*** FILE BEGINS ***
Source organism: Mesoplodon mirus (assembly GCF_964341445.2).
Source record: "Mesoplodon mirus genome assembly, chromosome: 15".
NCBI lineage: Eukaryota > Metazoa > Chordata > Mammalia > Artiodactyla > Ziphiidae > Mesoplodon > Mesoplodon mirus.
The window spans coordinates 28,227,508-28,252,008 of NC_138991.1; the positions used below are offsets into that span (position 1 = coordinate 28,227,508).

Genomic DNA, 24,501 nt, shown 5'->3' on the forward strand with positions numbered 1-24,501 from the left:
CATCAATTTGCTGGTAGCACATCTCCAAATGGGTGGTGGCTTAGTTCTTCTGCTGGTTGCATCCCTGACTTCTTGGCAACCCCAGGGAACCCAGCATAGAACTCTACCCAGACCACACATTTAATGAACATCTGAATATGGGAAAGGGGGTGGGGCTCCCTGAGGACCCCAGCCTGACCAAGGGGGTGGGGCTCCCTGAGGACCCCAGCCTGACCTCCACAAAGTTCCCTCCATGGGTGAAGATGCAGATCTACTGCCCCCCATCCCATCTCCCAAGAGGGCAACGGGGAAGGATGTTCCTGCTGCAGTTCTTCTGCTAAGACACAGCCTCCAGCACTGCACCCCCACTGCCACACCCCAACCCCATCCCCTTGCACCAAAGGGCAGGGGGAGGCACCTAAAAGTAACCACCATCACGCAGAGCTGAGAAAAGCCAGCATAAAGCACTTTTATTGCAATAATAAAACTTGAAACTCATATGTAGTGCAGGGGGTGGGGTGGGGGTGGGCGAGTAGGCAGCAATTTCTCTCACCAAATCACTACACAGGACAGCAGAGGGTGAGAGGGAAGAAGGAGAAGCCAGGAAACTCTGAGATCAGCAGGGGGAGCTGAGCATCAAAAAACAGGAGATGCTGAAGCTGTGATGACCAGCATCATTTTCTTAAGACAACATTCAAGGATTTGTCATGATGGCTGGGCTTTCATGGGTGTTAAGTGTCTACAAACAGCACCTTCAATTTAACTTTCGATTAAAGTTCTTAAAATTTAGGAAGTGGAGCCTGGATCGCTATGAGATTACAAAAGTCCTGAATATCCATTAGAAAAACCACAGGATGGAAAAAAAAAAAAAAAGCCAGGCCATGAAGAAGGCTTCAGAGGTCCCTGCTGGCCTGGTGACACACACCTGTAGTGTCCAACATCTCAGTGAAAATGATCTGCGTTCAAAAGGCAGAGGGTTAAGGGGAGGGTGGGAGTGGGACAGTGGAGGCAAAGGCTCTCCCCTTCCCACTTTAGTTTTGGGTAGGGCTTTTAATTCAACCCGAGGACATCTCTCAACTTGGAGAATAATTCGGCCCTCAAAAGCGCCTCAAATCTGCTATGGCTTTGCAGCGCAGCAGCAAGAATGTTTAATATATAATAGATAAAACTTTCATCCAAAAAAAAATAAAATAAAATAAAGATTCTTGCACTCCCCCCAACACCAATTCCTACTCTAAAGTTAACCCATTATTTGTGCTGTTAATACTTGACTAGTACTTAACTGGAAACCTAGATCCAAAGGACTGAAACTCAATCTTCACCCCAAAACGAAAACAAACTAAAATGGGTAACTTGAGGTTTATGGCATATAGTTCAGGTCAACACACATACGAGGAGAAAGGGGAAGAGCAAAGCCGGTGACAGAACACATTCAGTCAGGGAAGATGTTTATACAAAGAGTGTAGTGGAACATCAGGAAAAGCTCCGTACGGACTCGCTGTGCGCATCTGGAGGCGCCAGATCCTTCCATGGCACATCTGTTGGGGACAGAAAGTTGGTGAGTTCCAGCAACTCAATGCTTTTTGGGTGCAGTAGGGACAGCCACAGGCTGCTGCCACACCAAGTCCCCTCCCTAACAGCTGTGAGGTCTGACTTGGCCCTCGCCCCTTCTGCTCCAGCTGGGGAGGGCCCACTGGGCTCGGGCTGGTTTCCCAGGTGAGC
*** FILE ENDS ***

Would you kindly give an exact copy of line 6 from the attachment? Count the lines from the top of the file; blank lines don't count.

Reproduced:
CATCAATTTGCTGGTAGCACATCTCCAAATGGGTGGTGGCTTAGTTCTTCTGCTGGTTGCATCCCTGACTTCTTGGCAACCCCAGGGAACCCAGCATAGAACTCTACCCAGACCACACATTTAATGAACATCTGAATATGGGAAAGGGGGTGGGGCTCCCTGAGGACCCCAGCCTGACCAAGGGGGTGGGGCTCCCTGAGGACCCCAGCCTGACCTCCACAAAGTTCCCTCCATGGGTGAAGATGCAGATCTACTGCCCCCCATCCCATCTCCCAAGAGGGCAACGGGGAAGGATGTTCCTGCTGCAGTTCTTCTGCTAAGACACAGCCTCCAGCACTGCACCCCCACTGCCACACCCCAACCCCATCCCCTTGCACCAAAGGGCAGGGGGAGGCACCTAAAAGTAACCACCATCACGCAGAGCTGAGAAAAGCCAGCATAAAGCACTTTTATTGCAATAATAAAACTTGAAACTCATATGTAGTGCAGGGGGTGGGGTGGGGGTGGGCGAGTAGGCAGCAATTTCTCTCACCAAATCACTACACAGGACAGCAGAGGGTGAGAGGGAAGAAGGAGAAGCCAGGAAACTCTGAGATCAGCAGGGGGAGCTGAGCATCAAAAAACAGGAGATGCTGAAGCTGTGATGACCAGCATCATTTTCTTAAGACAACATTCAAGGATTTGTCATGATGGCTGGGCTTTCATGGGTGTTAAGTGTCTACAAACAGCACCTTCAATTTAACTTTCGATTAAAGTTCTTAAAATTTAGGAAGTGGAGCCTGGATCGCTATGAGATTACAAAAGTCCTGAATATCCATTAGAAAAACCACAGGATGGAAAAAAAAAAAAAAAGCCAGGCCATGAAGAAGGCTTCAGAGGTCCCTGCTGGCCTGGTGACACACACCTGTAGTGTCCAACATCTCAGTGAAAATGATCTGCGTTCAAAAGGCAGAGGGTTAAGGGGAGGGTGGGAGTGGGACAGTGGAGGCAAAGGCTCTCCCCTTCCCACTTTAGTTTTGGGTAGGGCTTTTAATTCAACCCGAGGACATCTCTCAACTTGGAGAATAATTCGGCCCTCAAAAGCGCCTCAAATCTGCTATGGCTTTGCAGCGCAGCAGCAAGAATGTTTAATATATAATAGATAAAACTTTCATCCAAAAAAAAATAAAATAAAATAAAGATTCTTGCACTCCCCCCAACACCAATTCCTACTCTAAAGTTAACCCATTATTTGTGCTGTTAATACTTGACTAGTACTTAACTGGAAACCTAGATCCAAAGGACTGAAACTCAATCTTCACCCCAAAACGAAAACAAACTAAAATGGGTAACTTGAGGTTTATGGCATATAGTTCAGGTCAACACACATACGAGGAGAAAGGGGAAGAGCAAAGCCGGTGACAGAACACATTCAGTCAGGGAAGATGTTTATACAAAGAGTGTAGTGGAACATCAGGAAAAGCTCCGTACGGACTCGCTGTGCGCATCTGGAGGCGCCAGATCCTTCCATGGCACATCTGTTGGGGACAGAAAGTTGGTGAGTTCCAGCAACTCAATGCTTTTTGGGTGCAGTAGGGACAGCCACAGGCTGCTGCCACACCAAGTCCCCTCCCTAACAGCTGTGAGGTCTGACTTGGCCCTCGCCCCTTCTGCTCCAGCTGGGGAGGGCCCACTGGGCTCGGGCTGGTTTCCCAGGTGAGC